Let me start with the obvious: cartel behavior (price-fixing, market allocation, and bid- rigging) is bad for consumers, bad for business, and bad for efficient markets generally. And let me be very clear: these cartels are the equivalent of theft by well-dressed thieves, and they deserve unequivocal public condemnation. Remarkably, even today, a few lonely ideologues argue that cartels really do no harm, that they are inherently short-lived and ineffectual. As I understand their position, these misguided souls believe that the savvy cartel conspirators who spend so much time and effort creating, maintaining, and concealing their fraudulent agreements are simply deluding themselves in thinking that they understand their own businesses or that they could possibly have any collective effect on prices or output.
My response: get real, just look at our cases. (We have a handout here today to help you do that.) In the Lysine case, prices went up about 70% in the first three months of the conspiracy alone, in a market with roughly $500 million in annual sales worldwide; as a result of the Citric Acid conspiracy, list prices were raised by more than 30% to U.S. customers, resulting in hundreds of millions of dollars in added revenue to the conspirators. And take our most recent example, the Vitamins case. The Vitamins conspirators are large, sophisticated firms that spent millions of dollars and thousands of employee hours to implement and hide their cartel for a decade. They have agreed to pay many hundreds of millions in fines to the U.S. and Canada, have seen their executives go to jail, and now face the serious prospect of paying very large additional sums in civil damages to the customers they have cheated. Can anyone argue with a straight face that these firms are tragically mistaken in their recognition that they have done serious wrong and caused real harm to consumers?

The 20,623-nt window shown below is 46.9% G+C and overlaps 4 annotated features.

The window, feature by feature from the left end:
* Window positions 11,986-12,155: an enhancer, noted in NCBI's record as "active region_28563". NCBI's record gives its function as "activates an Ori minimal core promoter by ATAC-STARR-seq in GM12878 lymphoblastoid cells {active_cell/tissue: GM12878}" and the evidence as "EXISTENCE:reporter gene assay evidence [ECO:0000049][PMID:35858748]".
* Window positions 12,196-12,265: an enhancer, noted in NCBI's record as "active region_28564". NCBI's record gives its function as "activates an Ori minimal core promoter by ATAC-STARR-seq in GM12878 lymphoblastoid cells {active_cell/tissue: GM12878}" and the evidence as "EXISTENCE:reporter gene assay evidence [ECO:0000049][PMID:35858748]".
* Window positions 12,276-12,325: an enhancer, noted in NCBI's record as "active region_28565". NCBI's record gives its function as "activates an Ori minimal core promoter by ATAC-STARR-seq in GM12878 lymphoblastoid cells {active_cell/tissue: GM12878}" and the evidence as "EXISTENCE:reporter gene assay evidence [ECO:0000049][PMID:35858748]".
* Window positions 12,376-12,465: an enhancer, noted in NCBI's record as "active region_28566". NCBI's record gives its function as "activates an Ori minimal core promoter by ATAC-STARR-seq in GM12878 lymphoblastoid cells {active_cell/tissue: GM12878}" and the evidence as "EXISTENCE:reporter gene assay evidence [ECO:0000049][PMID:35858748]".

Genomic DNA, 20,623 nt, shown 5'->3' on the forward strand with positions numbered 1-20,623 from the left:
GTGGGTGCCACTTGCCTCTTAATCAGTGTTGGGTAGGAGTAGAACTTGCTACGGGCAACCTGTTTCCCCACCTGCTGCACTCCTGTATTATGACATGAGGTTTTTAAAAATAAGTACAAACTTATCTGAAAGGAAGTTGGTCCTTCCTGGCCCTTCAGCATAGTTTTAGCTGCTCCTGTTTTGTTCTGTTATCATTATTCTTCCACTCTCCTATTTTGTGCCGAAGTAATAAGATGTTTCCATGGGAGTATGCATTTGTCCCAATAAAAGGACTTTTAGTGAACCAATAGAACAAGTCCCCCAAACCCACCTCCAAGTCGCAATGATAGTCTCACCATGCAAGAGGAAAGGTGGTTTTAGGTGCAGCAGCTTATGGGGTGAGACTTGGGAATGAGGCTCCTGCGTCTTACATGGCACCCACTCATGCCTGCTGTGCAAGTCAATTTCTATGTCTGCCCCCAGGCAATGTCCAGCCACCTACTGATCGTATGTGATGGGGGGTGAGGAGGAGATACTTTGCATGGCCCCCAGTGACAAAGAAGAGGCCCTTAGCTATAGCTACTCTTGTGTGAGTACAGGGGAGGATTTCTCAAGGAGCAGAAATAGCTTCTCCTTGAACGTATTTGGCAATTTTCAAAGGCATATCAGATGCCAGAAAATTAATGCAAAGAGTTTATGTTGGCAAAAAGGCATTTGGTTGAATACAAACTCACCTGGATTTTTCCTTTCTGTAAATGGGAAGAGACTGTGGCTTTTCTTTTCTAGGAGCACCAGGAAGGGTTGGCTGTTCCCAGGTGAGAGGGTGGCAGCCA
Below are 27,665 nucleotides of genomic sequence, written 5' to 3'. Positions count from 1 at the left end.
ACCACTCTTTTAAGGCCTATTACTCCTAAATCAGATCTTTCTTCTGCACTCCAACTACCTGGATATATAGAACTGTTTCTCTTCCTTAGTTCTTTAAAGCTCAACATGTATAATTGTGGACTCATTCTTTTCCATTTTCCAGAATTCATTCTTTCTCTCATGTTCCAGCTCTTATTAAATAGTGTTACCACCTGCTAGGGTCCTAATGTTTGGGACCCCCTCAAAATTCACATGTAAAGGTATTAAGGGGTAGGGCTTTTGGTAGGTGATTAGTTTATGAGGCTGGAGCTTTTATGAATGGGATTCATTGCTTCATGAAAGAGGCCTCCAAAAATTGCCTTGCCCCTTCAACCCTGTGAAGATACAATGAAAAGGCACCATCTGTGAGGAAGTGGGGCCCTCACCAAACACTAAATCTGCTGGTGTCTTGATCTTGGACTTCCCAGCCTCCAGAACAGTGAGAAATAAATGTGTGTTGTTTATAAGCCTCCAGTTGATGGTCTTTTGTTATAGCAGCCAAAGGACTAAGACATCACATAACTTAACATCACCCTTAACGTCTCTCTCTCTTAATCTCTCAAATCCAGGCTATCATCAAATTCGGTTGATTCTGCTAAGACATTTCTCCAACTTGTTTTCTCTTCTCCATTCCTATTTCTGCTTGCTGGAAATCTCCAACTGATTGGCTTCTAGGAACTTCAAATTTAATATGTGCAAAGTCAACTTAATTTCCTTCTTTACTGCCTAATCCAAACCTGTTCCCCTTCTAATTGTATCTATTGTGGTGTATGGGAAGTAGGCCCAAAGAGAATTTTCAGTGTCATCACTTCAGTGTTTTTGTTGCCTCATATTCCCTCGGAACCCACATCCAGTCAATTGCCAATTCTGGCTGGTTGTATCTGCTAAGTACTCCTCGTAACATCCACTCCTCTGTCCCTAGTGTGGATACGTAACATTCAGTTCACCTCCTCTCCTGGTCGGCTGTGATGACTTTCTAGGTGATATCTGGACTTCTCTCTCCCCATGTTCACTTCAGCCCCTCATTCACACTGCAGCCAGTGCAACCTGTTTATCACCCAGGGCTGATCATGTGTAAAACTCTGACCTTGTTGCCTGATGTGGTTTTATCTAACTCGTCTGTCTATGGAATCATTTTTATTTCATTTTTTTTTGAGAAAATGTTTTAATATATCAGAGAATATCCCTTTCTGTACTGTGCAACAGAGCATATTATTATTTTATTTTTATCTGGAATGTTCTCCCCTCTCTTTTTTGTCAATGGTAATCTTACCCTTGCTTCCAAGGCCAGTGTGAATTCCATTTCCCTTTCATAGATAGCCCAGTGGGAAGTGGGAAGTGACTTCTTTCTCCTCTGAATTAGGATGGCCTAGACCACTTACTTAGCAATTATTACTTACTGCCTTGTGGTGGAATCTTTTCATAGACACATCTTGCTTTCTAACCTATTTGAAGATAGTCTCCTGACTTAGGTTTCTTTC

Fortunately, I am not alone in my views. In the past several years, people all over the world have come to realize that cartels, and particularly international cartels, are a true scourge of the world economy. Last year, for example, the Organization for Economic Cooperation and Development approved a Council Recommendation Concerning Effective Action Against Hard Core Cartels. The OECD branded hard core cartels "the most egregious violations of competition law," which "injure consumers in many countries by raising prices and restricting supply, thus making goods and services completely unavailable to some purchasers and unnecessarily expensive for others. . ." Or to use street-talk for a second, as a character in the famous 1976 movie Network shouted, "We're mad as hell and we're not going to take it any more."
How did we get to this point? Not quickly or easily. As most of you know, the United States Department of Justice has been prosecuting international cartels for a long time. Almost a century ago, in 1907, in the American Tobacco case, the Department filed charges against 94 U.S. firms and individuals and two British firms, challenging creation by the defendants of a private tobacco monopoly in the U.S. One part of the illegal conduct was an agreement between U.S. and British tobacco firms that they would stay out of one another's "home" markets and divide up the rest of the world. Sound familiar? The British firms argued that their conduct was not covered by the Sherman Act, but our Supreme Court disagreed, holding that the conduct of defendants, American and British alike, was illegal.